A QSR humming through the lunch rush is sweeter than a Carpenters medley to veterans who rose from sweaty, pressure-filled crew jobs to find wealth and success as chain executives. It’s common to speak of them as having ketchup in their veins.
It’s the special sauce that helped them engineer how to move hundreds of guests through counter and drive-thru lines in minutes, all while keeping a concept true to its beginnings. Like any other passion, it can’t be taught.
Fortunately, it can be contagious; a teen who grudgingly took the job for a paycheck finds the rush of teamwork to be as delicious as anything they feel on a basketball court. Hemoglobin turns into a different sort of red stuff, and a restaurant professional is born.
Or so it’s gone for decades. But the summer of 2017 hastened a trend that counters the tradition. The warning flare was fired during our Restaurant Trends & Directions conference in Chicago, when many a QSR manager might have been wondering why they weren’t getting as many summer job candidates as they had in the past.
Economist Arjun Chakravarti, a professor at the Illinois Institute of Technology’s Stuart School of Business, suggested a summer job is no longer worth it. The pay is too low to make a dent in ancillary school expenses like books, and investing that time in pursuit of an education provides a much higher return. “They’re saying, it’s really much better for us to get out of school a year earlier and earn money, real money,” he said.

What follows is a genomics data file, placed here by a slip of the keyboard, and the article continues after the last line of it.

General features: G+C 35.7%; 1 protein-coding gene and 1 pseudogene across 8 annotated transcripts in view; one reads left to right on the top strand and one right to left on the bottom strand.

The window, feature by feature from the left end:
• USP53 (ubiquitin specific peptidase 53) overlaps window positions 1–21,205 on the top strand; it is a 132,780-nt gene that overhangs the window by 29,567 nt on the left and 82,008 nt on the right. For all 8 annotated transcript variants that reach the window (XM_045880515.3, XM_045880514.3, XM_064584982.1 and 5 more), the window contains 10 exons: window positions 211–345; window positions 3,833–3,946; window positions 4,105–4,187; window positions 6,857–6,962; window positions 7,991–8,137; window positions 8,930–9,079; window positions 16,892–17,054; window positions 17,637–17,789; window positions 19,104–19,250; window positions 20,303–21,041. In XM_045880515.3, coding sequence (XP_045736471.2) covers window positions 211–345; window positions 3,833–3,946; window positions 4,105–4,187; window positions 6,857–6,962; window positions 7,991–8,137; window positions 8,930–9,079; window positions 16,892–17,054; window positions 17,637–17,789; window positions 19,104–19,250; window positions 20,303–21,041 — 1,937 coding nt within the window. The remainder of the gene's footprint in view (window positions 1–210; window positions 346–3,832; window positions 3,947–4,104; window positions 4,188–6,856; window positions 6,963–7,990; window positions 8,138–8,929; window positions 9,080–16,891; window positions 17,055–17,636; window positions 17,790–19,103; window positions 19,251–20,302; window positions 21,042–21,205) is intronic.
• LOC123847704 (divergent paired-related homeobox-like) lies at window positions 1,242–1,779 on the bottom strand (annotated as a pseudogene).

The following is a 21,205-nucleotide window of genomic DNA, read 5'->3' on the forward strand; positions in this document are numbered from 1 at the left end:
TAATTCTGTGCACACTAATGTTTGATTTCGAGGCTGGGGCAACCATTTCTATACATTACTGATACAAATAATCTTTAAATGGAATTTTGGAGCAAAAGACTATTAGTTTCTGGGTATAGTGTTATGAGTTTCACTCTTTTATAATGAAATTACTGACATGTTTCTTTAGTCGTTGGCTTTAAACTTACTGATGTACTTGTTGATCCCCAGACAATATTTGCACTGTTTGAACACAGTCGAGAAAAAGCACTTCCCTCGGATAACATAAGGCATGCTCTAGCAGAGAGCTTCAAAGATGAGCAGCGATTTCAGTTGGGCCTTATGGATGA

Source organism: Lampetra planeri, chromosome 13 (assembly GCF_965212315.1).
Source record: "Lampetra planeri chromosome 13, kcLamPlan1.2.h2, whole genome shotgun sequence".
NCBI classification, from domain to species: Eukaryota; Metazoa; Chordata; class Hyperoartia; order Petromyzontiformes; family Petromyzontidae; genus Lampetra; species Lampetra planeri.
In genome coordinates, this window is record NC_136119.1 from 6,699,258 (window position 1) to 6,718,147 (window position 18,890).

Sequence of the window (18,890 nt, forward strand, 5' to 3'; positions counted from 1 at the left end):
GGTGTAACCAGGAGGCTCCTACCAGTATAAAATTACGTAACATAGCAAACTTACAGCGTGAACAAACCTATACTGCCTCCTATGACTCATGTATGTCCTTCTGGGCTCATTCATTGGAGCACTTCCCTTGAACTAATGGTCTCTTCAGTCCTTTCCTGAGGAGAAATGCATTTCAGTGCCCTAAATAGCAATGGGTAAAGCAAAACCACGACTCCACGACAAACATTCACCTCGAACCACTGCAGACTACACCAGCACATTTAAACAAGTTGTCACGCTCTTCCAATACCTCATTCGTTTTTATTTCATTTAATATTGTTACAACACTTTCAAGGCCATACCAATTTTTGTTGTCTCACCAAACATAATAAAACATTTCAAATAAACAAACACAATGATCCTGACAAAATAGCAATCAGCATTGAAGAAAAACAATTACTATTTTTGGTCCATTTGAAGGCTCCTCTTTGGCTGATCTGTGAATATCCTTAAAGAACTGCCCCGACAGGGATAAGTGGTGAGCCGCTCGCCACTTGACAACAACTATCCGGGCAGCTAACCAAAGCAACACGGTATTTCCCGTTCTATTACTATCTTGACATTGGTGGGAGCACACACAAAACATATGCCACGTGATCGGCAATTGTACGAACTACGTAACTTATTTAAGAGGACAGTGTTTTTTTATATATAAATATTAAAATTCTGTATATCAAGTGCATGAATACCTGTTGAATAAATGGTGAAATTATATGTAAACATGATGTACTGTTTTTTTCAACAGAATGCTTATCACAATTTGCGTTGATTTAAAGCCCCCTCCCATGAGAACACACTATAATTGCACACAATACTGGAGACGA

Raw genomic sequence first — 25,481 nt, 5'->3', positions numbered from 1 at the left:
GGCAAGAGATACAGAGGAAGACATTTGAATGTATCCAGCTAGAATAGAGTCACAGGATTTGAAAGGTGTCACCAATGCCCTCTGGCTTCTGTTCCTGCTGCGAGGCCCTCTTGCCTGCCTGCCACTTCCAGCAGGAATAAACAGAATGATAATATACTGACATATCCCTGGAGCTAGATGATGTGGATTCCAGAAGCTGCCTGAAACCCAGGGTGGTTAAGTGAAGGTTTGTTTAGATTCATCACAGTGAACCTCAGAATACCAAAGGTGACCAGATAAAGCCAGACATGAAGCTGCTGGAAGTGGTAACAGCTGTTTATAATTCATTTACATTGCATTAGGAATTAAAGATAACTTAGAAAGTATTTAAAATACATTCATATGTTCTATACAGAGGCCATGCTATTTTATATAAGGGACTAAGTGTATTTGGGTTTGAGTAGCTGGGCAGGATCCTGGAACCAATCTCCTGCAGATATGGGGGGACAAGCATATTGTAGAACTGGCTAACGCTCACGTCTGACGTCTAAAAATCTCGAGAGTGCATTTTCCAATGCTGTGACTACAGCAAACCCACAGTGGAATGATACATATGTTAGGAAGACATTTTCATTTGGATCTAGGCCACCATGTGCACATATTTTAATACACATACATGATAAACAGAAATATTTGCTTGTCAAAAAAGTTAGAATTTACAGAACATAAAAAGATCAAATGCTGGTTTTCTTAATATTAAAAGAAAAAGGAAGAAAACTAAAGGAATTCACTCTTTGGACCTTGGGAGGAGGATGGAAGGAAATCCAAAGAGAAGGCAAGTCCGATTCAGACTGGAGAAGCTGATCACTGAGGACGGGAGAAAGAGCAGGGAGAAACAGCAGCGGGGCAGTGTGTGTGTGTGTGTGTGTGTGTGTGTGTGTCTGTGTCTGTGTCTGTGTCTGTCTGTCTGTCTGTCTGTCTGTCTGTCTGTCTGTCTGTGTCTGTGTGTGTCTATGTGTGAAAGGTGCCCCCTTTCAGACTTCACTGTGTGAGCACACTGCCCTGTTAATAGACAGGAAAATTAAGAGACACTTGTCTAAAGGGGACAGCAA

If they’re forgoing a taste of the restaurant business, how will ambitious young people be exposed to restaurant fever and forged into the next leaders?
Fortunately, the industry is cooking up a potion. Last year, the National Restaurant Association secured a grant to develop earn-as-you-learn programs to turn hourly workers into managers with the competencies restaurants need in their future leaders.
The apprenticeship program dovetails with an NRA initiative that’s intended to get the intravenous ketchup flowing: Choose Restaurants encourages youngsters to consider how they’d like to earn a living, and then see how they can indulge that passion within the restaurant business.
We salute the NRA for showing that foresight. If you’re in this business for the long haul, you should, too.